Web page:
Fall football season brings concussions; identifying symptoms is key

A football player from Los Angeles Baptist High School takes part in a pre-season practice. With close monitoring, parents and coaches can help kids heal from the inevitable hits to the head that contact sports deliver.
A football player from Los Angeles Baptist High School takes part in a pre-season practice. With close monitoring, parents and coaches can help kids heal from the inevitable hits to the head that contact sports deliver. Stephen Dunn/Getty Images

A few decades ago, coaches and parents figured head injuries that led to concussions were pretty much a harmless element of football, basketball and soccer. Recent publicity about severe concussions to professional athletes has generated awareness about the risks concussions pose to brain function.

Doctors at Children’s Hospital, Los Angeles are urging parents this fall to learn how to identify concussion symptoms. They can result from hits or jolts to the head that cause the brain to move inside the skull - or from changes in motion that cause a person’s head to rotate quickly.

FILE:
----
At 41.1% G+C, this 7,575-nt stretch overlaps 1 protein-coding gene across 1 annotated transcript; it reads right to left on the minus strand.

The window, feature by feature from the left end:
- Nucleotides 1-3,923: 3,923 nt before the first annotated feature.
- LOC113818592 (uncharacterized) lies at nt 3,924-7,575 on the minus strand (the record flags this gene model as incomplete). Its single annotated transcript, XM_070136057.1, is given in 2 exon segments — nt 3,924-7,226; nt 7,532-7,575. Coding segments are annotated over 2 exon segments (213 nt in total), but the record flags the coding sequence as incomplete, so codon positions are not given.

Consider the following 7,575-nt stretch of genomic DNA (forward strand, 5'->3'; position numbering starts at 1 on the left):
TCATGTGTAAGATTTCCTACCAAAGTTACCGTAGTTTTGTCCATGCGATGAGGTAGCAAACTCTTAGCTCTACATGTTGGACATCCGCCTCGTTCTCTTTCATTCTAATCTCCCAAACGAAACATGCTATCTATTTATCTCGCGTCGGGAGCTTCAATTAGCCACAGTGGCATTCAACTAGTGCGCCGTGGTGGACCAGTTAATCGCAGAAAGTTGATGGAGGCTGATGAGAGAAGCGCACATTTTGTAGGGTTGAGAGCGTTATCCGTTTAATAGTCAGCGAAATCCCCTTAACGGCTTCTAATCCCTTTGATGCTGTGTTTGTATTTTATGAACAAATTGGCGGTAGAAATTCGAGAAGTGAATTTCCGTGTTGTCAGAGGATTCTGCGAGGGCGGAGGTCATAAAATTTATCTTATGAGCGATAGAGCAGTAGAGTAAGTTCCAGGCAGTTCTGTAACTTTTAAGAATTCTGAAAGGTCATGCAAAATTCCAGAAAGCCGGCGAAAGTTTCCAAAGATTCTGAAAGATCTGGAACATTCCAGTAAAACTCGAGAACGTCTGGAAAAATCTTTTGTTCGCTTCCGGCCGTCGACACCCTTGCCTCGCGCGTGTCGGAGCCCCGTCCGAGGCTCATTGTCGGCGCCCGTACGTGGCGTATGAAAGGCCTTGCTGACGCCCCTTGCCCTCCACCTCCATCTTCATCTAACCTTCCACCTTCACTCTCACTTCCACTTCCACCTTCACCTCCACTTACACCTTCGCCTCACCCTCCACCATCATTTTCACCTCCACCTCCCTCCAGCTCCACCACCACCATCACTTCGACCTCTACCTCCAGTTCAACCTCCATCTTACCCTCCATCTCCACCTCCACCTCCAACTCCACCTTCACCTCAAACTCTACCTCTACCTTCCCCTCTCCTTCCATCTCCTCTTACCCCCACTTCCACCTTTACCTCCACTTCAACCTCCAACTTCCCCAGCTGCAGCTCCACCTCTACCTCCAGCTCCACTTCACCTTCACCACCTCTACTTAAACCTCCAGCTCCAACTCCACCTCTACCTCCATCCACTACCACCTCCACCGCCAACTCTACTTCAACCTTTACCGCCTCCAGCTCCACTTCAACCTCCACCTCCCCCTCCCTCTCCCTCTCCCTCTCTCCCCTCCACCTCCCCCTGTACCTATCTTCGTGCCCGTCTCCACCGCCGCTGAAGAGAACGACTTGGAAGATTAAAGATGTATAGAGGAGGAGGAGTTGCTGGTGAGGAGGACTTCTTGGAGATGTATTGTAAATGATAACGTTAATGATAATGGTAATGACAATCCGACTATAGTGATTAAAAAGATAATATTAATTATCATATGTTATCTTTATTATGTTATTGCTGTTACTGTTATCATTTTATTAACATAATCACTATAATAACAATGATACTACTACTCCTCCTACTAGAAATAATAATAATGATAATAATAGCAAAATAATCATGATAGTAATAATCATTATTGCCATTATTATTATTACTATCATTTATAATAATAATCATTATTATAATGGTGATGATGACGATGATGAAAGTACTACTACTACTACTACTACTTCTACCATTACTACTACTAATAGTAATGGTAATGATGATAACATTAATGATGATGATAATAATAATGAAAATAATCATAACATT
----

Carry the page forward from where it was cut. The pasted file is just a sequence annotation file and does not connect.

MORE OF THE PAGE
The more obvious signs include: dizziness; confusion; sensitivity to light and noise; changes in vision or hearing; slowed thinking; trouble concentrating; irritability and anxiety.

Experts say that if your child exhibits even one or two of these symptoms after playing sports – even casually with friends – it’s important to have a doctor check it out.

Rest is key to recovery from concussions. That means more time to sleep, nap and give the brain a break from thinking. No computer time, texting, phone calls or video games. All of that can prevent symptoms from recurring or getting worse.

CDC Concussion Tips

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